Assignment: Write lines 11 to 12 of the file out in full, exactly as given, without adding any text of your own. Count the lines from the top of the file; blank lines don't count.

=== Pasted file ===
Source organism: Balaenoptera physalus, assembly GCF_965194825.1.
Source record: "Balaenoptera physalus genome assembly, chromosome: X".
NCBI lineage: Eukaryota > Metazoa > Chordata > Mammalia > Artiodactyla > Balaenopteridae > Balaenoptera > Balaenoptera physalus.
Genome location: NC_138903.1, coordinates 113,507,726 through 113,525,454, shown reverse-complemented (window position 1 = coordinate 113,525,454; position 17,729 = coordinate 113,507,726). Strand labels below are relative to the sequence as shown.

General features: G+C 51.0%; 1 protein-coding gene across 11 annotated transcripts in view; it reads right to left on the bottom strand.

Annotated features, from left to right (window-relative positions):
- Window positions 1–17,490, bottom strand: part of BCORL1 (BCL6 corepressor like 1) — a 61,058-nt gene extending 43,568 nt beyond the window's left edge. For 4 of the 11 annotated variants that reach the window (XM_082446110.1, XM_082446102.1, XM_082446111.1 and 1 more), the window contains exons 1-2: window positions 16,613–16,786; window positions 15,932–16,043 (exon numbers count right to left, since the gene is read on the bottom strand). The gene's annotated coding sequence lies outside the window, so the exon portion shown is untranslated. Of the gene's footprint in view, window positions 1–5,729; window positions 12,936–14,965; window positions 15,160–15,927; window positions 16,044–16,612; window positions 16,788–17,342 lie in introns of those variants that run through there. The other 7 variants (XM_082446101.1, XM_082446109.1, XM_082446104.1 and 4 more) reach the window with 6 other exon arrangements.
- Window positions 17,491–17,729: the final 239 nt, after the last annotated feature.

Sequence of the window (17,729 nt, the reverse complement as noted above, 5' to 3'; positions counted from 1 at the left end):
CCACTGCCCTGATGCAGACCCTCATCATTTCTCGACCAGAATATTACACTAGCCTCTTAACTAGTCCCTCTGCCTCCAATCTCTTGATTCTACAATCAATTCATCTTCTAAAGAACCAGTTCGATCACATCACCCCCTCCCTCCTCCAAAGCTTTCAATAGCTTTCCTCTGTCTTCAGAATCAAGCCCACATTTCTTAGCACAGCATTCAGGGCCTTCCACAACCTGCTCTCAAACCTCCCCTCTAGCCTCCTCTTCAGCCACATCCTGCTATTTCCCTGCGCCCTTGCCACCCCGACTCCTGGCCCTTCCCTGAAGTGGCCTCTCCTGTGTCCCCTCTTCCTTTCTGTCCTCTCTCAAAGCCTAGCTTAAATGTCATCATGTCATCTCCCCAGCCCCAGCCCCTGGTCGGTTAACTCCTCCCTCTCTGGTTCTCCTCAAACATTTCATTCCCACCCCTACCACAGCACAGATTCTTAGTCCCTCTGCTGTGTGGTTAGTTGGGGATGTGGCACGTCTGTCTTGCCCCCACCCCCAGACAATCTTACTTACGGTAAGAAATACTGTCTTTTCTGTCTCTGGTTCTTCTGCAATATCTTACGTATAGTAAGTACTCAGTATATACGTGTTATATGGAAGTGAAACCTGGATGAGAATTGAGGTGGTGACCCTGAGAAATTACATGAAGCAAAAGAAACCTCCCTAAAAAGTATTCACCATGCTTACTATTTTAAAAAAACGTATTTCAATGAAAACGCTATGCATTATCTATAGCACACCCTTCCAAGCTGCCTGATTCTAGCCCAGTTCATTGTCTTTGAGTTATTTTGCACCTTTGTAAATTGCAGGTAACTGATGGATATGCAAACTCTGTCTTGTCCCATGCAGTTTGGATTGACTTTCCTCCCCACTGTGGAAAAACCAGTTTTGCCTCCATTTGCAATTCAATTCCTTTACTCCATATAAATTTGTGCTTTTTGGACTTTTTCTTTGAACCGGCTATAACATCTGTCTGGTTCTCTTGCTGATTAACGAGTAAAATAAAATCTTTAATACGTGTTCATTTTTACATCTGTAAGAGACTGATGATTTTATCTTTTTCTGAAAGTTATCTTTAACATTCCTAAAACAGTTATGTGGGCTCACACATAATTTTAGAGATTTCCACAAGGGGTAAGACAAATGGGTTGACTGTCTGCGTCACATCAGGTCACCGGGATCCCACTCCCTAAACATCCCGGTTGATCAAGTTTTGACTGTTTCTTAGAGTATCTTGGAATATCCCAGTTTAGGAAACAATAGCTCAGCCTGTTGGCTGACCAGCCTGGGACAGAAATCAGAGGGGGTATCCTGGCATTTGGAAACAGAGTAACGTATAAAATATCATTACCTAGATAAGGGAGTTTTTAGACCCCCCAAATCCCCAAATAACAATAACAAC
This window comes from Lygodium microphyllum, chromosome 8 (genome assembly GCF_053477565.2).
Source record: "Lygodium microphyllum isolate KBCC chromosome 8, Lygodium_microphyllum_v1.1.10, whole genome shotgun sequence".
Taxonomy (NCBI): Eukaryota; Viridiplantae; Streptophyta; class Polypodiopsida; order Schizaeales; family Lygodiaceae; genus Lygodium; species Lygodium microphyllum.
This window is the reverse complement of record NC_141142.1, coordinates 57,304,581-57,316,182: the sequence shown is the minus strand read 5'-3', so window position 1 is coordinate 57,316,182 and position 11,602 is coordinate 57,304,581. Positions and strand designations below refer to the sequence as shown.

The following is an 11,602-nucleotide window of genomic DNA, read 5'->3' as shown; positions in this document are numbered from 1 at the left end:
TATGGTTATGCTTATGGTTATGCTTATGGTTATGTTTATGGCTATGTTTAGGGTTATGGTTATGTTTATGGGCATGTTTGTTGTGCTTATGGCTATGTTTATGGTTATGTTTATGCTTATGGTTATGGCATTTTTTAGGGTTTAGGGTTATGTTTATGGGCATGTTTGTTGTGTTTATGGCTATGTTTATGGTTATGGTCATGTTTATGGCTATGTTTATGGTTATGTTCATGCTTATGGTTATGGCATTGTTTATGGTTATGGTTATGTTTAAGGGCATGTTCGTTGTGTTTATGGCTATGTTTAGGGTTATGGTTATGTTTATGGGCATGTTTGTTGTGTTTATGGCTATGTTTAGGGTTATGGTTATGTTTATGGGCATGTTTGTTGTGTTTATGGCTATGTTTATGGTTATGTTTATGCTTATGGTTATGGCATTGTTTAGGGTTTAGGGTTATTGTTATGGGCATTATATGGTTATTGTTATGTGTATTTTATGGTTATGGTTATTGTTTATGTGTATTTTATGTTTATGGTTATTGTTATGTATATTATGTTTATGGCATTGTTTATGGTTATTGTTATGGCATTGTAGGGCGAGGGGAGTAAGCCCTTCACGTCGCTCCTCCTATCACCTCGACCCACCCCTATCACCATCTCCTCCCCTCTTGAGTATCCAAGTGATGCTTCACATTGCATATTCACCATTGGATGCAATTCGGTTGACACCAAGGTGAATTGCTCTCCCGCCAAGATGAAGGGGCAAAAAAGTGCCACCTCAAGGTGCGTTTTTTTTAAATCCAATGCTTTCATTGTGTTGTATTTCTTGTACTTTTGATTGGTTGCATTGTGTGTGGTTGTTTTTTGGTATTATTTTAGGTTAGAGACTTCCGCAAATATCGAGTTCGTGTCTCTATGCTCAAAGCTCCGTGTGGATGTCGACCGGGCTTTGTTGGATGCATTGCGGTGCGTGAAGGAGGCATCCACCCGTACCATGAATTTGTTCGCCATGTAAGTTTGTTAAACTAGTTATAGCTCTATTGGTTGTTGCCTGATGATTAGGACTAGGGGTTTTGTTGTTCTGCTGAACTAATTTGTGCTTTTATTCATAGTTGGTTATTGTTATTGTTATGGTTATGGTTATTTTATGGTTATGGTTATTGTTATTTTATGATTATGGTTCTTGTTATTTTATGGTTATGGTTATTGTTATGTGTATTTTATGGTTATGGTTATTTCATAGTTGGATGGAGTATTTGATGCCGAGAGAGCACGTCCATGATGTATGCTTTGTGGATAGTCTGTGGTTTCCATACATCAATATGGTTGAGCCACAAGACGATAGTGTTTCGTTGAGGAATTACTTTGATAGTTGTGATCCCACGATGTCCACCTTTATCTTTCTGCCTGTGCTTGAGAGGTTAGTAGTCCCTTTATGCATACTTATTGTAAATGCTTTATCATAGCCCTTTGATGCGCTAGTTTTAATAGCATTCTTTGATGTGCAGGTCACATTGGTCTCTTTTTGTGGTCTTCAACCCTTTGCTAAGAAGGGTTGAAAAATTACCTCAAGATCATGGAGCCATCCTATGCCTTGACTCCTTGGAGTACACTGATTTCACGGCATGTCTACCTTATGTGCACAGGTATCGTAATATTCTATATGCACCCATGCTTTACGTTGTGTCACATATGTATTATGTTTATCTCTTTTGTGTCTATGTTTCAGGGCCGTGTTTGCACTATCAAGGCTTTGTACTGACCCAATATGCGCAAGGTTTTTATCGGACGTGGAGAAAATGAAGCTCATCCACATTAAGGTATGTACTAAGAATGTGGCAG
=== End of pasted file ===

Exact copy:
This window comes from Lygodium microphyllum, chromosome 8 (genome assembly GCF_053477565.2).
Source record: "Lygodium microphyllum isolate KBCC chromosome 8, Lygodium_microphyllum_v1.1.10, whole genome shotgun sequence".